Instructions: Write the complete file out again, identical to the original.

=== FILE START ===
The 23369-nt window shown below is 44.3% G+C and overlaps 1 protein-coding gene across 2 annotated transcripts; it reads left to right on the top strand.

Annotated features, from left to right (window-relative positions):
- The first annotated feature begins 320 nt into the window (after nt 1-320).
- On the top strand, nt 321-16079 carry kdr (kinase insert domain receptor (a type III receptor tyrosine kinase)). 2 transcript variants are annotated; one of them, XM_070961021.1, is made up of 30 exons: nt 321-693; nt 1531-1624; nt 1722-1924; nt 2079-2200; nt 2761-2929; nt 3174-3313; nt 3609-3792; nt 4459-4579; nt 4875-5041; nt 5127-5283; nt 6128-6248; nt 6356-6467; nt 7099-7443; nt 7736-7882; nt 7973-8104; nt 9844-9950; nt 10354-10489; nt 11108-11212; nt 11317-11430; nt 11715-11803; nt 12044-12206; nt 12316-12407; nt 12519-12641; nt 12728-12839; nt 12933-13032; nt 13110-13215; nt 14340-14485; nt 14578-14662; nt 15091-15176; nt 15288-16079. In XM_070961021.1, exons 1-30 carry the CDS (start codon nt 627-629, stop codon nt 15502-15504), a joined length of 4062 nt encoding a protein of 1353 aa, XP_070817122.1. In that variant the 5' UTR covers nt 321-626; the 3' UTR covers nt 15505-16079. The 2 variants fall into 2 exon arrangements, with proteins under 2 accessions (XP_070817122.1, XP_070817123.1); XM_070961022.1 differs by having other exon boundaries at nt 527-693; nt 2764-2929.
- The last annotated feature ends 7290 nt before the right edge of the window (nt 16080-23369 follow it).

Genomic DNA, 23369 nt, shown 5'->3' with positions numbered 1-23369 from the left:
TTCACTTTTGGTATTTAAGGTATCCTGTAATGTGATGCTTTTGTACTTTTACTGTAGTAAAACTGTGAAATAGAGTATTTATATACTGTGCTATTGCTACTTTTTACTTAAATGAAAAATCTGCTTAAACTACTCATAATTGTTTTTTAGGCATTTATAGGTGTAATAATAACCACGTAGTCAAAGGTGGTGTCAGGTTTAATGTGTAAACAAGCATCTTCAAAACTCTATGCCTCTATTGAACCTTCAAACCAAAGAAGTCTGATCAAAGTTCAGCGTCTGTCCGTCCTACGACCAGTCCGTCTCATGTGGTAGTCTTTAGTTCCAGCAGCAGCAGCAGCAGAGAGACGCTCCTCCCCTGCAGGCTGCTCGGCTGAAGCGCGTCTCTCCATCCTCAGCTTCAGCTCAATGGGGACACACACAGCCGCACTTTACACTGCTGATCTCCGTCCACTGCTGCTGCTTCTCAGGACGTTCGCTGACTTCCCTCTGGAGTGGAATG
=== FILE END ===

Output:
The 23369-nt window shown below is 44.3% G+C and overlaps 1 protein-coding gene across 2 annotated transcripts; it reads left to right on the top strand.

Annotated features, from left to right (window-relative positions):
- The first annotated feature begins 320 nt into the window (after nt 1-320).
- On the top strand, nt 321-16079 carry kdr (kinase insert domain receptor (a type III receptor tyrosine kinase)). 2 transcript variants are annotated; one of them, XM_070961021.1, is made up of 30 exons: nt 321-693; nt 1531-1624; nt 1722-1924; nt 2079-2200; nt 2761-2929; nt 3174-3313; nt 3609-3792; nt 4459-4579; nt 4875-5041; nt 5127-5283; nt 6128-6248; nt 6356-6467; nt 7099-7443; nt 7736-7882; nt 7973-8104; nt 9844-9950; nt 10354-10489; nt 11108-11212; nt 11317-11430; nt 11715-11803; nt 12044-12206; nt 12316-12407; nt 12519-12641; nt 12728-12839; nt 12933-13032; nt 13110-13215; nt 14340-14485; nt 14578-14662; nt 15091-15176; nt 15288-16079. In XM_070961021.1, exons 1-30 carry the CDS (start codon nt 627-629, stop codon nt 15502-15504), a joined length of 4062 nt encoding a protein of 1353 aa, XP_070817122.1. In that variant the 5' UTR covers nt 321-626; the 3' UTR covers nt 15505-16079. The 2 variants fall into 2 exon arrangements, with proteins under 2 accessions (XP_070817122.1, XP_070817123.1); XM_070961022.1 differs by having other exon boundaries at nt 527-693; nt 2764-2929.
- The last annotated feature ends 7290 nt before the right edge of the window (nt 16080-23369 follow it).

Genomic DNA, 23369 nt, shown 5'->3' with positions numbered 1-23369 from the left:
TTCACTTTTGGTATTTAAGGTATCCTGTAATGTGATGCTTTTGTACTTTTACTGTAGTAAAACTGTGAAATAGAGTATTTATATACTGTGCTATTGCTACTTTTTACTTAAATGAAAAATCTGCTTAAACTACTCATAATTGTTTTTTAGGCATTTATAGGTGTAATAATAACCACGTAGTCAAAGGTGGTGTCAGGTTTAATGTGTAAACAAGCATCTTCAAAACTCTATGCCTCTATTGAACCTTCAAACCAAAGAAGTCTGATCAAAGTTCAGCGTCTGTCCGTCCTACGACCAGTCCGTCTCATGTGGTAGTCTTTAGTTCCAGCAGCAGCAGCAGCAGAGAGACGCTCCTCCCCTGCAGGCTGCTCGGCTGAAGCGCGTCTCTCCATCCTCAGCTTCAGCTCAATGGGGACACACACAGCCGCACTTTACACTGCTGATCTCCGTCCACTGCTGCTGCTTCTCAGGACGTTCGCTGACTTCCCTCTGGAGTGGAATG